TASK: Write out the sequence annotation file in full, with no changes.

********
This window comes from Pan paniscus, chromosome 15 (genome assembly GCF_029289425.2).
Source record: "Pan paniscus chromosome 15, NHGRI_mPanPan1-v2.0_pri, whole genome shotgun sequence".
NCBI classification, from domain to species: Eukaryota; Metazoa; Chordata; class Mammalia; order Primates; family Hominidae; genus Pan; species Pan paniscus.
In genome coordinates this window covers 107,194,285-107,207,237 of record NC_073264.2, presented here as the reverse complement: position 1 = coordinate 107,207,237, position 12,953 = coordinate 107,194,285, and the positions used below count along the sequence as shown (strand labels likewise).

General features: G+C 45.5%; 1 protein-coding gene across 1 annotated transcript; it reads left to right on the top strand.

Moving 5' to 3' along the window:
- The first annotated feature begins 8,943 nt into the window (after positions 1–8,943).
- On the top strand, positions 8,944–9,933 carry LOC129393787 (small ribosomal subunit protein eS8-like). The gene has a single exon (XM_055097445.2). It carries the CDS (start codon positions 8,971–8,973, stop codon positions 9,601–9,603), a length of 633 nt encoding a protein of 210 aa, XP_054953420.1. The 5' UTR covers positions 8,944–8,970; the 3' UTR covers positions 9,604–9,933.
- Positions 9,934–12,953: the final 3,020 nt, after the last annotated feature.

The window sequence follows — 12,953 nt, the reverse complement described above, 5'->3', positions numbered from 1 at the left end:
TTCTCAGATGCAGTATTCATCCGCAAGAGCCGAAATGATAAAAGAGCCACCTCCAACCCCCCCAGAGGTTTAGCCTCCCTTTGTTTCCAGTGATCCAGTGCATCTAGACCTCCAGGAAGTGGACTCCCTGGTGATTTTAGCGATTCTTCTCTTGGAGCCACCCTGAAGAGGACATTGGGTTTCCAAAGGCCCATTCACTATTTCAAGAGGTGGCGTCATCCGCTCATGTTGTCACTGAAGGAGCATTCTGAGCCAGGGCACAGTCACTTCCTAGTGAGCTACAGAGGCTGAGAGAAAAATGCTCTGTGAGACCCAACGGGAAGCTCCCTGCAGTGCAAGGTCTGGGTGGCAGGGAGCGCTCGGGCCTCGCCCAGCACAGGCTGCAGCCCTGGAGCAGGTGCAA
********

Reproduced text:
This window comes from Pan paniscus, chromosome 15 (genome assembly GCF_029289425.2).
Source record: "Pan paniscus chromosome 15, NHGRI_mPanPan1-v2.0_pri, whole genome shotgun sequence".
NCBI classification, from domain to species: Eukaryota; Metazoa; Chordata; class Mammalia; order Primates; family Hominidae; genus Pan; species Pan paniscus.
In genome coordinates this window covers 107,194,285-107,207,237 of record NC_073264.2, presented here as the reverse complement: position 1 = coordinate 107,207,237, position 12,953 = coordinate 107,194,285, and the positions used below count along the sequence as shown (strand labels likewise).

General features: G+C 45.5%; 1 protein-coding gene across 1 annotated transcript; it reads left to right on the top strand.

Moving 5' to 3' along the window:
- The first annotated feature begins 8,943 nt into the window (after positions 1–8,943).
- On the top strand, positions 8,944–9,933 carry LOC129393787 (small ribosomal subunit protein eS8-like). The gene has a single exon (XM_055097445.2). It carries the CDS (start codon positions 8,971–8,973, stop codon positions 9,601–9,603), a length of 633 nt encoding a protein of 210 aa, XP_054953420.1. The 5' UTR covers positions 8,944–8,970; the 3' UTR covers positions 9,604–9,933.
- Positions 9,934–12,953: the final 3,020 nt, after the last annotated feature.

The window sequence follows — 12,953 nt, the reverse complement described above, 5'->3', positions numbered from 1 at the left end:
TTCTCAGATGCAGTATTCATCCGCAAGAGCCGAAATGATAAAAGAGCCACCTCCAACCCCCCCAGAGGTTTAGCCTCCCTTTGTTTCCAGTGATCCAGTGCATCTAGACCTCCAGGAAGTGGACTCCCTGGTGATTTTAGCGATTCTTCTCTTGGAGCCACCCTGAAGAGGACATTGGGTTTCCAAAGGCCCATTCACTATTTCAAGAGGTGGCGTCATCCGCTCATGTTGTCACTGAAGGAGCATTCTGAGCCAGGGCACAGTCACTTCCTAGTGAGCTACAGAGGCTGAGAGAAAAATGCTCTGTGAGACCCAACGGGAAGCTCCCTGCAGTGCAAGGTCTGGGTGGCAGGGAGCGCTCGGGCCTCGCCCAGCACAGGCTGCAGCCCTGGAGCAGGTGCAA